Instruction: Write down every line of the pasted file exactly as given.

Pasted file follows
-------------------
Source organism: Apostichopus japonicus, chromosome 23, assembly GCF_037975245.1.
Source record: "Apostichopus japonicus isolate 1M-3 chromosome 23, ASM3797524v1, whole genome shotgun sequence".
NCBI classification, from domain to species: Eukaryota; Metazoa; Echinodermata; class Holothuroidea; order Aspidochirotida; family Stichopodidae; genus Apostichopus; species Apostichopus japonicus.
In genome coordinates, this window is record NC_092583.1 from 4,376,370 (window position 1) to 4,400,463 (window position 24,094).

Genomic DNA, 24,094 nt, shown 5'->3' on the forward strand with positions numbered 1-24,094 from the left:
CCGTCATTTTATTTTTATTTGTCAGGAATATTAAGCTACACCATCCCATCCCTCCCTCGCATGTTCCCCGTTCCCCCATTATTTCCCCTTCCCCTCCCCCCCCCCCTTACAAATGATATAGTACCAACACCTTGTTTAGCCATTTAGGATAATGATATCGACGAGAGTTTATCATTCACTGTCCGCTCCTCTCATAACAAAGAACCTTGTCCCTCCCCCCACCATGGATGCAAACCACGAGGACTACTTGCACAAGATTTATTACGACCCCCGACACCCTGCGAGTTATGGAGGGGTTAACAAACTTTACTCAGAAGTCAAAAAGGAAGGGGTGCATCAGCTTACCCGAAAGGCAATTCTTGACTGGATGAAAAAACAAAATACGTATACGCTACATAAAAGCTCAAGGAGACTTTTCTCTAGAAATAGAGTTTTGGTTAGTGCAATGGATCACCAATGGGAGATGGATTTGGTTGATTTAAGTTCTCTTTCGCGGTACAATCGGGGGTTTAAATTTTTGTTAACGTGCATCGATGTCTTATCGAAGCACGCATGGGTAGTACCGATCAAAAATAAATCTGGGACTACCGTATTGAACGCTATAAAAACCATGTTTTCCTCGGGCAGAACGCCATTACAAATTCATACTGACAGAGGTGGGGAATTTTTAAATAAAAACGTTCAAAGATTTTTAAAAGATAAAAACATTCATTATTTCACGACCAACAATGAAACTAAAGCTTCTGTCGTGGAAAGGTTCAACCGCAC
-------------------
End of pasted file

Source organism: Apostichopus japonicus, chromosome 23, assembly GCF_037975245.1.
Source record: "Apostichopus japonicus isolate 1M-3 chromosome 23, ASM3797524v1, whole genome shotgun sequence".
NCBI classification, from domain to species: Eukaryota; Metazoa; Echinodermata; class Holothuroidea; order Aspidochirotida; family Stichopodidae; genus Apostichopus; species Apostichopus japonicus.
In genome coordinates, this window is record NC_092583.1 from 4,376,370 (window position 1) to 4,400,463 (window position 24,094).

Genomic DNA, 24,094 nt, shown 5'->3' on the forward strand with positions numbered 1-24,094 from the left:
CCGTCATTTTATTTTTATTTGTCAGGAATATTAAGCTACACCATCCCATCCCTCCCTCGCATGTTCCCCGTTCCCCCATTATTTCCCCTTCCCCTCCCCCCCCCCCTTACAAATGATATAGTACCAACACCTTGTTTAGCCATTTAGGATAATGATATCGACGAGAGTTTATCATTCACTGTCCGCTCCTCTCATAACAAAGAACCTTGTCCCTCCCCCCACCATGGATGCAAACCACGAGGACTACTTGCACAAGATTTATTACGACCCCCGACACCCTGCGAGTTATGGAGGGGTTAACAAACTTTACTCAGAAGTCAAAAAGGAAGGGGTGCATCAGCTTACCCGAAAGGCAATTCTTGACTGGATGAAAAAACAAAATACGTATACGCTACATAAAAGCTCAAGGAGACTTTTCTCTAGAAATAGAGTTTTGGTTAGTGCAATGGATCACCAATGGGAGATGGATTTGGTTGATTTAAGTTCTCTTTCGCGGTACAATCGGGGGTTTAAATTTTTGTTAACGTGCATCGATGTCTTATCGAAGCACGCATGGGTAGTACCGATCAAAAATAAATCTGGGACTACCGTATTGAACGCTATAAAAACCATGTTTTCCTCGGGCAGAACGCCATTACAAATTCATACTGACAGAGGTGGGGAATTTTTAAATAAAAACGTTCAAAGATTTTTAAAAGATAAAAACATTCATTATTTCACGACCAACAATGAAACTAAAGCTTCTGTCGTGGAAAGGTTCAACCGCAC